Hunger impacts your ability to make good decisions

You know how those “hunger pangs” can make you feel desperate for food? And it’s not just the empty feeling in your stomach when you’ve waited too long to eat. It’s also the growling… the cramping… and the sneaking suspicion that you’re about to blow your top if you don’t get something to eat RIGHT NOW!

The kids today have a cute nickname for this – “hangry” – and now, a new study on rats shows just what happens if you try to make decisions when hunger has struck.

And the results aren’t quite so adorable.

In the study, researchers from Sweden found that high levels of the “hunger hormone” gherlin – which sends hunger signals from the stomach to the brain – doesn’t just affect the emotional side of your brain (and make you somewhat less pleasant to be around).

Being hungry could also sabotage the rational side of your brain – which means you’d be more likely to make impulsive decisions when you’re feeling famished.

The rats in this study were taught that they’d get more treats if they pressed a button after a signal was given. And when they weren’t induced into a hunger state, the critters waited patiently for the bigger amount.

But when they were given enough gherlin to mimic the feeling of fasting, their ability to wait went out the window. Even though they’d get less food – and even though they hadn’t been starved – they pressed the button instantly.

And guess what? When their gherlin levels went back to normal, those same impulsive rats became patient once again.

Now, you’ve got even bigger decisions to make than a rat does, so the big takeaway here is: Don’t do anything rash until you’ve had a snack.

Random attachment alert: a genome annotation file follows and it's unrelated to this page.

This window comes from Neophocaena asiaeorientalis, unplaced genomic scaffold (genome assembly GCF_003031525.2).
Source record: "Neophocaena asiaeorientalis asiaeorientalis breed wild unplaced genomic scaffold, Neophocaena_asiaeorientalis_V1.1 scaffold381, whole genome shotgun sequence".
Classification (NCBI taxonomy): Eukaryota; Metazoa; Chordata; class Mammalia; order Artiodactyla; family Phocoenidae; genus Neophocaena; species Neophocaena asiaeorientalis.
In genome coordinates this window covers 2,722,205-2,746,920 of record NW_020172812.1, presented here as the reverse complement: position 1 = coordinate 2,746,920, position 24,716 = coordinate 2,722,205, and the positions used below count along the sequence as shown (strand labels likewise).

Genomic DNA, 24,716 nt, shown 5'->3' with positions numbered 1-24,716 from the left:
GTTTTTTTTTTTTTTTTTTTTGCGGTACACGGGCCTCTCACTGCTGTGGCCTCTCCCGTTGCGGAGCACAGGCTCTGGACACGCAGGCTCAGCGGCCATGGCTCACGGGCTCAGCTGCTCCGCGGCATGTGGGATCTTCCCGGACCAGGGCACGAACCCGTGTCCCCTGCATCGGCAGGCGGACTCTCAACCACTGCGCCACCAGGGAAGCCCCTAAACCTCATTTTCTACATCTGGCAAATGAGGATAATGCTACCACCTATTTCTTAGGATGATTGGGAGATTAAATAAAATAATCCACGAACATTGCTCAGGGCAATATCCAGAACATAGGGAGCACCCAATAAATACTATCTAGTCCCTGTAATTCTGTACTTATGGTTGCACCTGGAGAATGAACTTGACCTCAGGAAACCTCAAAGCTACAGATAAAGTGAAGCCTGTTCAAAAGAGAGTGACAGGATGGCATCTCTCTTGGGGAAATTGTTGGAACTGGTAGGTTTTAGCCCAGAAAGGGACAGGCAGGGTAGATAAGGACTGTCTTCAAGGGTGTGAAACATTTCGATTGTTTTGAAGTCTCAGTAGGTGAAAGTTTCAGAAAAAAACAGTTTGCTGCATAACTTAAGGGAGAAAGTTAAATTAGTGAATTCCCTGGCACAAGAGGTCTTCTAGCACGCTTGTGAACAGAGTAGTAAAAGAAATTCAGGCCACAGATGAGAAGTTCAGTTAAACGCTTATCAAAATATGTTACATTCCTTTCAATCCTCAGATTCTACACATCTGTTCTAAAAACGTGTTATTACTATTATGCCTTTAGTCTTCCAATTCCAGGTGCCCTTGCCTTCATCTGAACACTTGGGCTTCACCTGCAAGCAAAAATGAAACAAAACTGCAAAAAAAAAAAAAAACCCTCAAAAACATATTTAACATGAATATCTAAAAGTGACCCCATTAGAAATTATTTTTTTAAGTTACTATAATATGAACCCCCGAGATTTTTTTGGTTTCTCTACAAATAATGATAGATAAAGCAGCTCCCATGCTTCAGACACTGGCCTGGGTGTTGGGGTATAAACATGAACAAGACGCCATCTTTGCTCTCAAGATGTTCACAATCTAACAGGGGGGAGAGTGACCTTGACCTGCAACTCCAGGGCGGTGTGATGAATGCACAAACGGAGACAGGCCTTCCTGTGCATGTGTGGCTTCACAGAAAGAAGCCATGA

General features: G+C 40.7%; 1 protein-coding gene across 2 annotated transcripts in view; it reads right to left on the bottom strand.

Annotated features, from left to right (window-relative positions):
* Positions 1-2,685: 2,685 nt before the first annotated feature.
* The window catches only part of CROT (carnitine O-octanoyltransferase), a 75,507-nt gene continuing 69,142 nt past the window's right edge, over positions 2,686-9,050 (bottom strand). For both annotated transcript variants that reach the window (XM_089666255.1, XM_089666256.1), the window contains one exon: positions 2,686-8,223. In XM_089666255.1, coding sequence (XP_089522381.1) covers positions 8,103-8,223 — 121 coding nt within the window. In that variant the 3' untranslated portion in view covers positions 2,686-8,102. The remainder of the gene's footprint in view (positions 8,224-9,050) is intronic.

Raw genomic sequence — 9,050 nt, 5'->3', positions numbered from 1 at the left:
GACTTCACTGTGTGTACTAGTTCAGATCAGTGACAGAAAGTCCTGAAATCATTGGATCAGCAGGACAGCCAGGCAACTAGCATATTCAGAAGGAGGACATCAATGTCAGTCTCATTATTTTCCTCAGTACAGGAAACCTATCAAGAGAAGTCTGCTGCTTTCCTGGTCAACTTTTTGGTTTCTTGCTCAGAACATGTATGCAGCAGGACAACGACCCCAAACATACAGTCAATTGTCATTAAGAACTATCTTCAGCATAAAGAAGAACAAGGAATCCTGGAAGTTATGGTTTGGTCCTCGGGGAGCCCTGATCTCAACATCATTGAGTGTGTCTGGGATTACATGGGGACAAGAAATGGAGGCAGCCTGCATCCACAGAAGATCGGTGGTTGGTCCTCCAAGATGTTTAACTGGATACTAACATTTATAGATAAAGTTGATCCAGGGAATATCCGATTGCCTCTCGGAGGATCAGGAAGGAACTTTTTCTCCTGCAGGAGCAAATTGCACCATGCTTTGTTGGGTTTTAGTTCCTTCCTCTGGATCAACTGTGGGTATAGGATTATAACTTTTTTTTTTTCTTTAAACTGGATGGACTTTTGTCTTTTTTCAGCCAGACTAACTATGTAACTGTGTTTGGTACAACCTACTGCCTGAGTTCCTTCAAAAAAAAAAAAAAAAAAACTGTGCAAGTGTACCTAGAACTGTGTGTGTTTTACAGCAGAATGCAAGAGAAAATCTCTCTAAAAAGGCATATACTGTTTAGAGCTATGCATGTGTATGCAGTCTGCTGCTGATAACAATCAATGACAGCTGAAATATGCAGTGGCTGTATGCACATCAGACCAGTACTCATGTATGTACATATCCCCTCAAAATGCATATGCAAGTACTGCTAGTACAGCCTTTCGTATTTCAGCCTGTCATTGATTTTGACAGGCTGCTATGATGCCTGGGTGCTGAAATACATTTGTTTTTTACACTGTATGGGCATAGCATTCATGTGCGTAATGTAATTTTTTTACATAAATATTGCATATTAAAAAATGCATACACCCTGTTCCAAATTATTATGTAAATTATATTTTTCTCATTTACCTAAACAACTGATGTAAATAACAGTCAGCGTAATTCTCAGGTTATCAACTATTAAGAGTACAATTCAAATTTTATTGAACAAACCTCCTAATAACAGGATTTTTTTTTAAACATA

If you’re so hungry that you could literally eat a horse, get thee to the kitchen, stat.

Not only will you save yourself from doing something you may regret later, but you’ll also be healthier, too – because hunger (that is, true hunger, not cravings for pizza or chocolate) is your body’s way of telling you that it needs more fuel to keep going.

You wouldn’t start a long road trip without enough fuel in your tank – and you shouldn’t spontaneously put the house on the market if you skipped breakfast this morning.

Fortunately, it is possible for you to both eat enough AND eat well – by following the Paleo Diet.

This fuel-efficient diet keeps hunger at bay by providing you with lots of nutritious, filling protein, nuts, and animal fats. And that means while you can eat as much of it as you want, you won’t have to – because each meal will take you farther than any of the processed junk you might grab out of the vending machine.

And you’re less likely to spoil your dinner by diving into the bread basket first or dipping into the candy dish as soon as you walk in the door.

Wishing you the best of health,

Dr. Glenn S. Rothfeld
Nutrition & Healing
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Hormones that are released during hunger affect decision making,

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